Metro-North At Risk for Falling Behind on Safety Technologies?

A major railroad connecting Connecticut to New York may not be upgrading fast enough to meet new safety standards.

The federal agency tasked with overseeing railroads is concerned that Metro-North may not meet their year’s end deadline for installing positive train control, a potentially life-saving safety technology.

That’s disappointing to Renee Soderberg of Wethersfield, who frequently rides Metro-North.

“You know we say you have to have something done by a deadline but we wait until the 10th hour,” she said.

Positive train control, known as PTC, is a technology that can automatically slow or stop trains, potentially preventing collisions and derailments like one involving a speeding Metro-North train that killed four people in 2013.

PTC has been available for years but many railroads have been slow to adopt the technology.

National Transportation Safety Board chairman Robert Sumwalt heads the agency that investigates these kinds of crashes, and has recommended railroads have this technology for years.

“Any delay in implementing positive train control from a safety perspective, is unacceptable,“ said Sumwalt.

The Federal Railroad Administration, or FRA, is the agency overseeing the implementation of this life saving technology on trains across the country.

In late April, it sent Metro-North officials an “at-risk” letter sharing its “…concerns regarding Metro North’s progress towards fully implementing a PTC system.”

The railroad has until December 31 of this year to have PTC installed, or at least meet milestones necessary to apply for a two-year extension.

Metro-North’s most recent quarterly PTC report shows it making progress, and did not prompt an additional warning letter.

But an FRA spokesman told NBC Connecticut Investigates that Metro-North is “still at-risk” unless it continues to make progress installing the safety systems.

Data on the FRA’s website shows that while Metro-North did not get the most recent warning letter, it just missed the threshold for another at risk alert. The dozen railroads that got warning letters had 85 percent or less of their PTC hardware installed. Metro-North had 86 percent complete.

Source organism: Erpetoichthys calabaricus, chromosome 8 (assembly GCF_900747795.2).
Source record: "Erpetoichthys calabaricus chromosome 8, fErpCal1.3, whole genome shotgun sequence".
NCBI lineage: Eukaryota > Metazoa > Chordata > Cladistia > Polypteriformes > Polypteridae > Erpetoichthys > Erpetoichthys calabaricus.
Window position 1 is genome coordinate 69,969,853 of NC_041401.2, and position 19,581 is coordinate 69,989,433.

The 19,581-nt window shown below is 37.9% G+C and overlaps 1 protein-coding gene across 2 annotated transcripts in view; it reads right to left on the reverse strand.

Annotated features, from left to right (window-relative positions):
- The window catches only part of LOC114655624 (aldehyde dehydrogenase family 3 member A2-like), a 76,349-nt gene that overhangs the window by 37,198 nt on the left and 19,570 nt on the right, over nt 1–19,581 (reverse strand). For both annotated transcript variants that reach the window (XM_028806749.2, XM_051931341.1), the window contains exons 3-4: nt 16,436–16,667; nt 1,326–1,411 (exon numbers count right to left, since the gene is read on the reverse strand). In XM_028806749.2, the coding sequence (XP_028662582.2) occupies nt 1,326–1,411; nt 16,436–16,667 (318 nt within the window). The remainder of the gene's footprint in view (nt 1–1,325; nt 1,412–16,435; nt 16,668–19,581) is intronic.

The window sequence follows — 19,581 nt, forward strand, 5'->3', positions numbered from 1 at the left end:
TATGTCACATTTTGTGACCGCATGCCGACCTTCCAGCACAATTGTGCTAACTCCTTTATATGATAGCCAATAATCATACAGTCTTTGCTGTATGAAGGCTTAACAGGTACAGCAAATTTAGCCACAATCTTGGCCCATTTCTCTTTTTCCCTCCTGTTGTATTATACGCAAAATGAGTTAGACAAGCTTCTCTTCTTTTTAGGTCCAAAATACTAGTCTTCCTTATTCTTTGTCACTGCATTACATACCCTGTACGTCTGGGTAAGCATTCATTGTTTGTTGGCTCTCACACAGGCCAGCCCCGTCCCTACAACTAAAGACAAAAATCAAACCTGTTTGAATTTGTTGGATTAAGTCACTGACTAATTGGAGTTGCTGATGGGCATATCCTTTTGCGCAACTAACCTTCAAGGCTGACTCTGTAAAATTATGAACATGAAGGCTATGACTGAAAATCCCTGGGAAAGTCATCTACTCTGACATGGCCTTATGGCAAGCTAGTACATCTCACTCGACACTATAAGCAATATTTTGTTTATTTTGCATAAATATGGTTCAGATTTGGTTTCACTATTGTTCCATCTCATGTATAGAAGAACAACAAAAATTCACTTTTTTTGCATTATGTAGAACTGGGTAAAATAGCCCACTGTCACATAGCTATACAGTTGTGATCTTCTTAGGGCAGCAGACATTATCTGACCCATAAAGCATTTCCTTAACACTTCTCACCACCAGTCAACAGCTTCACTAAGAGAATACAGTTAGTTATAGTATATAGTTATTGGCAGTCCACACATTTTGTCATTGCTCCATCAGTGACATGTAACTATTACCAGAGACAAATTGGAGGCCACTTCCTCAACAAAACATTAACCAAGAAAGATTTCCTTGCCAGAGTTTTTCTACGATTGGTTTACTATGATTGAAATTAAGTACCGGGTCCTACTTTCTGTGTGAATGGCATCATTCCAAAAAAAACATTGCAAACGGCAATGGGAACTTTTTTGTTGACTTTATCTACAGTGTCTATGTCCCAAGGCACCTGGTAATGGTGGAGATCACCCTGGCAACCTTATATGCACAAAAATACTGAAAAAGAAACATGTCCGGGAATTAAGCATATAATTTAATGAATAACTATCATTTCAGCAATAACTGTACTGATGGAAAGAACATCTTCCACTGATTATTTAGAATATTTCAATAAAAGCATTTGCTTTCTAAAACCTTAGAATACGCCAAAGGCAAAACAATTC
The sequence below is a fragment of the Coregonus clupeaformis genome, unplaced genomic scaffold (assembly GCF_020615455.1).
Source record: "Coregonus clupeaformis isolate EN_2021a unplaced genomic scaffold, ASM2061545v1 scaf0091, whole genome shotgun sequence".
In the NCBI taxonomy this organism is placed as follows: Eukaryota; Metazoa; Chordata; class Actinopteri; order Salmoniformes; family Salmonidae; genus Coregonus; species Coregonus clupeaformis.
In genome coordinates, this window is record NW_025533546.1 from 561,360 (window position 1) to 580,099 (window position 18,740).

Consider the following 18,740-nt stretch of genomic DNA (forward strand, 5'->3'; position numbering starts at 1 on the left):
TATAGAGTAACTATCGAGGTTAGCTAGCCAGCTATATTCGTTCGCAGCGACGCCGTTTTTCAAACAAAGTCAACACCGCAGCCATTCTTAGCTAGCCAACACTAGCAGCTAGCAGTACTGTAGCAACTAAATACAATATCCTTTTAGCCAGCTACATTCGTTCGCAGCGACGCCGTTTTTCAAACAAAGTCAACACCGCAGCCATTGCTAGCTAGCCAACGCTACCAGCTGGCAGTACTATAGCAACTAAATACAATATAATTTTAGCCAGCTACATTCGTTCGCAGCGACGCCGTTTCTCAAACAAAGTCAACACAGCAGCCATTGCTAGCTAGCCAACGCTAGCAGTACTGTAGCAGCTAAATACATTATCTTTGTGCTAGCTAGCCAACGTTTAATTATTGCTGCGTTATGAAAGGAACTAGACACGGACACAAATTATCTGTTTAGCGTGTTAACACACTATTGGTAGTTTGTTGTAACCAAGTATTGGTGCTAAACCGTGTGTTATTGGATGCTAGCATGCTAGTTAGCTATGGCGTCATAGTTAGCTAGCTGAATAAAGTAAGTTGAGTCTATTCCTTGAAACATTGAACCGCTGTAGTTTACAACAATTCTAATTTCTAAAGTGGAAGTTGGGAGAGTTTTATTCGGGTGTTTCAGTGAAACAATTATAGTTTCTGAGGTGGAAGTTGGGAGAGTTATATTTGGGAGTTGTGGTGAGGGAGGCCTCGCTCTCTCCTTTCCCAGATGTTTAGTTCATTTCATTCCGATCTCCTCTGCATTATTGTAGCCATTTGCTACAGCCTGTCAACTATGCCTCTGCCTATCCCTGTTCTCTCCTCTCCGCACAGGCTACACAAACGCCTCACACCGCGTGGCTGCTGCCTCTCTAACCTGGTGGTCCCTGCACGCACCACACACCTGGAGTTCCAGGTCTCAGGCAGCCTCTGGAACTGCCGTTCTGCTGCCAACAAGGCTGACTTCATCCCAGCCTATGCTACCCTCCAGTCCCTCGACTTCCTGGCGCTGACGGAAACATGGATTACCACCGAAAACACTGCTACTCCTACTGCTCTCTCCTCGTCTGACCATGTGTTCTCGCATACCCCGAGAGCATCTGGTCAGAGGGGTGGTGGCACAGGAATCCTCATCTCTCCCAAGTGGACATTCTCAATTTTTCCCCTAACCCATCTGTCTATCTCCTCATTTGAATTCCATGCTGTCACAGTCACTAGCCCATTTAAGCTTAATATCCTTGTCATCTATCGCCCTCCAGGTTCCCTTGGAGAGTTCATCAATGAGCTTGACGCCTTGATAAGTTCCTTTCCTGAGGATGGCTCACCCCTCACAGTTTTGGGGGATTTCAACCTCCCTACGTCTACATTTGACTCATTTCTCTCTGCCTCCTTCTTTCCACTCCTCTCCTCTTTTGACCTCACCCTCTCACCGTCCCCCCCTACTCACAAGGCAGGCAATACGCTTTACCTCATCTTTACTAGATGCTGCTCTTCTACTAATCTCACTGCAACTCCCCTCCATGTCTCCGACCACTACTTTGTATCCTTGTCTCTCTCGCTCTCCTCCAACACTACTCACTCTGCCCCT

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Click for more information on the status of other railroads.


Leaders from Metro-North declined an on-camera interview. A spokesman said the railroad is further along with PTC than the FRA believes, because Metro-North uses a different method to chart its progress.

The spokesman added that the railroad will have its PTC pilot route in operation by December and that it’s nearing a goal of having PTC installed on a majority of its other tracks and locomotives by year’s end, over and above what the feds require to qualify for an extension.

That’s a lofty goal though, based on what Metro-North Railroad president Catherine Rinaldi said at a June meeting.

During the meeting, Rinaldi said, “To the extent that we are still looking to try to place all lines in PTC operations by the end of the year, just given where we are at now, in terms of some of the software issues, that remains significantly at risk.”

The state’s newest passenger railroad, the Hartford Line, says all of its trains should be using PTC soon.

“Our new locomotives that we’ve taken delivery of have the latest hardware and software that will enable them for PTC at the end of the year,” said Rich Andrewski, the chief of public transportation for Connecticut Department of Transportation.

Most of the track the Hartford Line uses is owned by Amtrak, which said it expects PTC to be installed and operating on all the tracks it controls by year’s end.

The FRA said Amtrak has had an earlier version of PTC running on its Northeast Corridor route since 2004.

The agency said Amtrak has made significant progress installing the newer version of PTC on its Northeast Corridor route, but across its whole network it “still has work to do” to have it in place by year’s end.

Amtrak did not provide an on-camera interview, but through a spokesperson, said it will decide on a case by case basis on if it will use its locomotives on tracks that aren’t PTC ready, and if it will allow railroads that aren’t PTC ready to use its tracks.

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